Arts & Entertainment - May 26, 2010

Review: West Bay Opera's 'La Traviata' makes magic in a tuneful, splendid production

by Mort Levine

The banner in front of the Lucie Stern Theatre's facade in Palo Alto proclaims Verdi's "La Traviata," but it could easily be written as "The Miracle on Middlefield Road." This richly presented and sung standard of the opera repertory shows what a collaboration of a well-balanced cast of energetic young singers along with a talented orchestra and a team of very creative, resourceful opera professionals can accomplish even with major funding shortfalls in the current economy.

West Bay Opera's 54th season winds up next weekend, Saturday and Sunday, May 29 and 30, with this not-to-be-missed Traviata.

The opera is set in a gaudy 19th century Paris and its title translates as "The Fallen Woman," but Verdi gives us a heroine who is admirable and with whom, by the opera's tragic end, we come to totally sympathize. Singing the lead as Violetta, the kept-woman who seeks true love, is lyric soprano Karen Slack, who is verging on a break-out into major houses. She has sung to acclaim at the Metropolitan already as a fill-in for an ailing colleague, and has won a number of singing competitions.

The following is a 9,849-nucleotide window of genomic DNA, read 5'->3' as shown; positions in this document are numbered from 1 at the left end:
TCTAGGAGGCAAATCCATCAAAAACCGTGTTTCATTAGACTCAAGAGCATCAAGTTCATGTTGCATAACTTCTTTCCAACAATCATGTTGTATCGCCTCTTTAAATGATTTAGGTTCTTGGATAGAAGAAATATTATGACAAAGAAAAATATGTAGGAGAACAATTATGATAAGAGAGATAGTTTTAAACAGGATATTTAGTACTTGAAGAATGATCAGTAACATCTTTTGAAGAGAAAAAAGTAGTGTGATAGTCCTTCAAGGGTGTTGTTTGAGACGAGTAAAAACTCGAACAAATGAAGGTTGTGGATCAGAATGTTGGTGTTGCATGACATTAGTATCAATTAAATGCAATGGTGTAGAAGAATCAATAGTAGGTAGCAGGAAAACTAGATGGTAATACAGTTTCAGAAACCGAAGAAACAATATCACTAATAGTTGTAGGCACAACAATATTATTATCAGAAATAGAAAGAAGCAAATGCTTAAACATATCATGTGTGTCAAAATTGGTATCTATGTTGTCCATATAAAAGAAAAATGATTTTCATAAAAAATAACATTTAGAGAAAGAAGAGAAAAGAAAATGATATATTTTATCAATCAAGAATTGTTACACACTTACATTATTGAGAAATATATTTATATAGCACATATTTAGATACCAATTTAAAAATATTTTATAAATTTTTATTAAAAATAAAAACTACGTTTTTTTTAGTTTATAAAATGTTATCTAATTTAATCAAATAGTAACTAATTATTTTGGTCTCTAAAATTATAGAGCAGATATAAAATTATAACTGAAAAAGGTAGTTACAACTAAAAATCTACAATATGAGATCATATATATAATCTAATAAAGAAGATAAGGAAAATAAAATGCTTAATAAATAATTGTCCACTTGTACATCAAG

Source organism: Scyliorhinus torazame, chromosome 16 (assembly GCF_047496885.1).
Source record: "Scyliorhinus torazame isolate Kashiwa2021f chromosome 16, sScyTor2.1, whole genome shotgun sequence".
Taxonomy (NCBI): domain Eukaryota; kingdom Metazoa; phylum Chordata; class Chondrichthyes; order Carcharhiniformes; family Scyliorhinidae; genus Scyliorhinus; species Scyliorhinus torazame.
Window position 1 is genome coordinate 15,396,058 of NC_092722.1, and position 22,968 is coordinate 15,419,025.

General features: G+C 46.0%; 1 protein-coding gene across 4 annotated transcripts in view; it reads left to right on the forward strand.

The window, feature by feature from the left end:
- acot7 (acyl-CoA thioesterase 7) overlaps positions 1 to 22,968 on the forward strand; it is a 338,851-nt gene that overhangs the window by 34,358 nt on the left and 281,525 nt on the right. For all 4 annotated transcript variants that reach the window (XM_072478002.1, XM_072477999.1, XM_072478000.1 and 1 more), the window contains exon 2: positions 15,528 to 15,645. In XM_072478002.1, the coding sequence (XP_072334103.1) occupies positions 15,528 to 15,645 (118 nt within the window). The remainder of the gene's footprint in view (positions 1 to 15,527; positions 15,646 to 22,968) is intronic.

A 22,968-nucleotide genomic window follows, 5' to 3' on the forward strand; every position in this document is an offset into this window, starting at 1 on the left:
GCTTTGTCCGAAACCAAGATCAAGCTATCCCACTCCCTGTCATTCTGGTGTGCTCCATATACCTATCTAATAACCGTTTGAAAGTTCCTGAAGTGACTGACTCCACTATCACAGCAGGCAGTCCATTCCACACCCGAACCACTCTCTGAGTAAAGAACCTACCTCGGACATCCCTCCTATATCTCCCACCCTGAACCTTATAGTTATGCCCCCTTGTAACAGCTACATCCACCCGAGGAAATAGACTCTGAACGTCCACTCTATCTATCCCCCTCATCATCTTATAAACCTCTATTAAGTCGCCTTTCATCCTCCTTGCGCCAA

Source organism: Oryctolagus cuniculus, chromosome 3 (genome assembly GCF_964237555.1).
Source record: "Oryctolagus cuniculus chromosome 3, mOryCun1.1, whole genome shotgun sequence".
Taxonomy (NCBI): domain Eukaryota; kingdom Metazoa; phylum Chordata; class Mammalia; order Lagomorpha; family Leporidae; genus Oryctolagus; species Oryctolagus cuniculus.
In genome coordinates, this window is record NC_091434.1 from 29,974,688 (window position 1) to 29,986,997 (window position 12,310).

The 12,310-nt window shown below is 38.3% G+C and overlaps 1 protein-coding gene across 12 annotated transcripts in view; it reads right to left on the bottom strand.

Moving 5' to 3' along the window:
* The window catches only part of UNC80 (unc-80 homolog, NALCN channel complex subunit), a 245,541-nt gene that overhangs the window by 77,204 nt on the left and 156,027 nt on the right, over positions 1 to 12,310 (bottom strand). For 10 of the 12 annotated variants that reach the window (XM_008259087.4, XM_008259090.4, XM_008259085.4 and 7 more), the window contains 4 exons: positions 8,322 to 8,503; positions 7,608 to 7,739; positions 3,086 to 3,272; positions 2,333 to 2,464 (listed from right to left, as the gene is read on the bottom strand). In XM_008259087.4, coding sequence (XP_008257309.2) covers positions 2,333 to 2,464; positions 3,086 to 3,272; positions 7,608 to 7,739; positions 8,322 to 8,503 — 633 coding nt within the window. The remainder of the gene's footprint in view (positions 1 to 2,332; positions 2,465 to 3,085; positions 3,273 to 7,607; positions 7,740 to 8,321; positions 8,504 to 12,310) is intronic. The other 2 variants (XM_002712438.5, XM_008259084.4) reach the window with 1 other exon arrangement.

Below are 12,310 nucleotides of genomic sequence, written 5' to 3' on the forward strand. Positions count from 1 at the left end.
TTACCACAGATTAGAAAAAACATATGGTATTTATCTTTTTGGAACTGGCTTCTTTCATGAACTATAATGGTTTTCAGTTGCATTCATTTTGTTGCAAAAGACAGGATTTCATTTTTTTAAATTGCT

Her passionate true love is Alfredo, a naive scion of a wealthy family. The role is sung by another newcomer to West Bay Opera, Jesus Leon, a sweet-voiced high tenor from Mexico, who has also been a winner of a number of competitions and programs for young singers around the world.

The third key role is Alfredo's father, Giorgio Germont, portrayed by Zachary Gordin, a young high baritone who adds gravitas and sensitivity as he becomes aware that in breaking up the lovers, he is also witnessing her demise. Desolate and ill with tuberculosis, Violetta collapses in death at the opera's conclusion.

Stage director Richard Harrell, who heads a strong opera program at the San Francisco Conservatory of Music, works magic, despite the small stage, to create the two rollicking ballroom scenes in what is otherwise a rather intimate, almost chamber opera. One of these features the marvelous brindisi drinking song: "Libiamo ne' lieti calici." The other includes a neatly choreographed gypsy-toreador ballet highlighting Julia Schmitt and Jennifer Mitchell.

The enthralling sweep of the arias, duets and ensemble singing shows the genius of Verdi, who makes his own melodic magic.

Another newcomer who adds his needed magic is John Kendall Bailey, the conductor, who founded Berkeley Lyric Opera. His supple control of his small orchestra provides the ideal balance for the singers. Peter Crompton's elegant sets and Callie Floor's costumes set a high standard adding to the total effect.


West Bay Opera performs Verdi's "La Traviata" at the Lucie Stern Theatre, 1305 Middlefield Road in Palo Alto, at 8 p.m. Saturday, May 29, and at 2 p.m. Sunday, May 30. Go to for more information.


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